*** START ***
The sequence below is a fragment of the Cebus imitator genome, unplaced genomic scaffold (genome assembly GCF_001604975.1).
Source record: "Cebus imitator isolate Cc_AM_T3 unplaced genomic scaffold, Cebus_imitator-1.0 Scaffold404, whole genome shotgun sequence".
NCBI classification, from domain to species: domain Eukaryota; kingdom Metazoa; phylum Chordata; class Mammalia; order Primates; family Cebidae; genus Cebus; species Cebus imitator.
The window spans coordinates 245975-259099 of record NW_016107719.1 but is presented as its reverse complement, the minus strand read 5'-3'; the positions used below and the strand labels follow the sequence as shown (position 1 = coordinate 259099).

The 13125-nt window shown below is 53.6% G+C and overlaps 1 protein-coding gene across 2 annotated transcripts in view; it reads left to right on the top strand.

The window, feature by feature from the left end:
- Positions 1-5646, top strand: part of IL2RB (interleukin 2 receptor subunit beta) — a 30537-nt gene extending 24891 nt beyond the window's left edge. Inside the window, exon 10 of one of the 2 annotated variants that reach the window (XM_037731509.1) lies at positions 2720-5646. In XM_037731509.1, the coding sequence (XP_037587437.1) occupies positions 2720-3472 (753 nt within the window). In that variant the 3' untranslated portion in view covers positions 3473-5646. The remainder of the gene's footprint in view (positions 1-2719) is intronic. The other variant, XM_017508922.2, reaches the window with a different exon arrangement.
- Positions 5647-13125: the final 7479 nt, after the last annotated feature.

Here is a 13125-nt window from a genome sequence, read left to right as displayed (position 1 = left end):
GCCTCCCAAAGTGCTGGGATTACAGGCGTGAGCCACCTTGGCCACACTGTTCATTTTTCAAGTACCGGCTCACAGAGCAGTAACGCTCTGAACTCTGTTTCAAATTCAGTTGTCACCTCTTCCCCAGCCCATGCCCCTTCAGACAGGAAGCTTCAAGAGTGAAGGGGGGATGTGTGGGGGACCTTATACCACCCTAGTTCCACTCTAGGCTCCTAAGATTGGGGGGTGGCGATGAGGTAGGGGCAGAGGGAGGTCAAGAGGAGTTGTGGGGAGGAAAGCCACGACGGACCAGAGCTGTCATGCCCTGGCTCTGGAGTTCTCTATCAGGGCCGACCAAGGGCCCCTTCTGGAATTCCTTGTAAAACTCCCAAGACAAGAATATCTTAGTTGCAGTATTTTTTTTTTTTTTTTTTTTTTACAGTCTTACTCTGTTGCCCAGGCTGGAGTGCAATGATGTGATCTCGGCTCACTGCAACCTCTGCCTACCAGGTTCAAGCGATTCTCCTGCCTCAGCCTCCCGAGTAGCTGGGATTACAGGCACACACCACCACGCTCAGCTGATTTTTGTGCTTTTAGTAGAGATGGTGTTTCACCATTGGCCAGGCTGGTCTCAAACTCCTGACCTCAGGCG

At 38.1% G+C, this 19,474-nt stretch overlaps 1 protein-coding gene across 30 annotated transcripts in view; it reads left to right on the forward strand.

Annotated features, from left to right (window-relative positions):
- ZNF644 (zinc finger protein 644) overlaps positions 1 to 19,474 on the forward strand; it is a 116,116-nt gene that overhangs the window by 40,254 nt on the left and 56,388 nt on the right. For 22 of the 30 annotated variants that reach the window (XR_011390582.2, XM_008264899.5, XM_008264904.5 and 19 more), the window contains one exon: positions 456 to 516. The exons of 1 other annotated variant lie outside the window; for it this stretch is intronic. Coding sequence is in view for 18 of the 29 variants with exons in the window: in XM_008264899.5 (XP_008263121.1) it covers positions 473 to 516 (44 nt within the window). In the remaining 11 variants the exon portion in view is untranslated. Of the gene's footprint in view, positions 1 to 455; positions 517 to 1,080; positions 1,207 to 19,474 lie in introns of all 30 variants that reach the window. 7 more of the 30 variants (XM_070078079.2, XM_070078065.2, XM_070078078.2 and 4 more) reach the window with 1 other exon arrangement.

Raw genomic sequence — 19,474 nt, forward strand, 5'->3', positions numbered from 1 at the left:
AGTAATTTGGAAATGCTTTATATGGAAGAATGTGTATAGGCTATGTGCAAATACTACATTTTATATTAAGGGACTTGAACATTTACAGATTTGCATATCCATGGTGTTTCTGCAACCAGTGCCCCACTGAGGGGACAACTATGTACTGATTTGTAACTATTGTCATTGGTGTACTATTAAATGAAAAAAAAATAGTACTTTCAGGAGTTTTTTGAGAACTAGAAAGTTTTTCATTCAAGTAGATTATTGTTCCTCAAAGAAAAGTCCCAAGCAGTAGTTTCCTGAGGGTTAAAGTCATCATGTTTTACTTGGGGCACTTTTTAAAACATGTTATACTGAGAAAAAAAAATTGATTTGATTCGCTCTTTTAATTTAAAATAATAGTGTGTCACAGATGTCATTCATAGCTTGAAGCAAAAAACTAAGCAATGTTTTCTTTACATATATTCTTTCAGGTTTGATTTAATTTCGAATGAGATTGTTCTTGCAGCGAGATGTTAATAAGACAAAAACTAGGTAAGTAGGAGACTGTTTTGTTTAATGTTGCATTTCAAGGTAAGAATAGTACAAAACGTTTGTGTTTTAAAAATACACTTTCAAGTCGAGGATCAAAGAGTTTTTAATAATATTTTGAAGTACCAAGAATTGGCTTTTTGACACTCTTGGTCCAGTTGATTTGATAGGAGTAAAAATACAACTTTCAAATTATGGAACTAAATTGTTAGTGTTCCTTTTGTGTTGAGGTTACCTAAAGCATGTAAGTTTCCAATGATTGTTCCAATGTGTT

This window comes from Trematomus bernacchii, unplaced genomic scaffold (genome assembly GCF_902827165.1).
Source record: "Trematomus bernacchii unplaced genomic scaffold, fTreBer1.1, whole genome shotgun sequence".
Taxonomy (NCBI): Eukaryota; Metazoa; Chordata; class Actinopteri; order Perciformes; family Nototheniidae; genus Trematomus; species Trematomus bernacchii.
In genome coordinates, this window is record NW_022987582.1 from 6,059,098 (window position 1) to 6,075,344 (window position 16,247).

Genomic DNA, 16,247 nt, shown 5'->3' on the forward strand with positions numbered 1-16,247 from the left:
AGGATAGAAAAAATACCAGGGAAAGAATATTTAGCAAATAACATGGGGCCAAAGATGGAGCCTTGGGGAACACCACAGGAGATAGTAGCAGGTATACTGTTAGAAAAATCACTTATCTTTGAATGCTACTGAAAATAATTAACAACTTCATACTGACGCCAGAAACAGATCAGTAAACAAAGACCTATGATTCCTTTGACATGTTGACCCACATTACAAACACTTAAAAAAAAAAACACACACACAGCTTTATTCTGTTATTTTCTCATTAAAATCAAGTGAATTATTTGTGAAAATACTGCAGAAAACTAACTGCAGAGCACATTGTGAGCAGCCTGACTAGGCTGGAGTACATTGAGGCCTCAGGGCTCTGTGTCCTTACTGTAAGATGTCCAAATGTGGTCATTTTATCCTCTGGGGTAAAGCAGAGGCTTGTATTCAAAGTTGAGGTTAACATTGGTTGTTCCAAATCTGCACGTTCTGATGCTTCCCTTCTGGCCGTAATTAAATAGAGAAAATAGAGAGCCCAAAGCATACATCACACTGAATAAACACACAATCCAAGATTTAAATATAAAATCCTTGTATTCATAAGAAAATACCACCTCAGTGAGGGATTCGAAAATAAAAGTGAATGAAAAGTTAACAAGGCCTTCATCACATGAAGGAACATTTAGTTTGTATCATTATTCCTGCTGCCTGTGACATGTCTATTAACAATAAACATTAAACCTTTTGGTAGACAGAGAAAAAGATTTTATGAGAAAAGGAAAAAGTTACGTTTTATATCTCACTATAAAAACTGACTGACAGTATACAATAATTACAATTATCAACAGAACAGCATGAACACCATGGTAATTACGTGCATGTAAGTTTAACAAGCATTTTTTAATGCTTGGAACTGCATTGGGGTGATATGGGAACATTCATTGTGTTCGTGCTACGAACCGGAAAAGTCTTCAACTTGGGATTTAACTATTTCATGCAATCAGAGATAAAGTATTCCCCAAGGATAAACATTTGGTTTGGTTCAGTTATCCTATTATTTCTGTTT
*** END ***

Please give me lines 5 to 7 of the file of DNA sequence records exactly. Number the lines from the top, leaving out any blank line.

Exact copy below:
The 13125-nt window shown below is 53.6% G+C and overlaps 1 protein-coding gene across 2 annotated transcripts in view; it reads left to right on the top strand.

The window, feature by feature from the left end:
- Positions 1-5646, top strand: part of IL2RB (interleukin 2 receptor subunit beta) — a 30537-nt gene extending 24891 nt beyond the window's left edge. Inside the window, exon 10 of one of the 2 annotated variants that reach the window (XM_037731509.1) lies at positions 2720-5646. In XM_037731509.1, the coding sequence (XP_037587437.1) occupies positions 2720-3472 (753 nt within the window). In that variant the 3' untranslated portion in view covers positions 3473-5646. The remainder of the gene's footprint in view (positions 1-2719) is intronic. The other variant, XM_017508922.2, reaches the window with a different exon arrangement.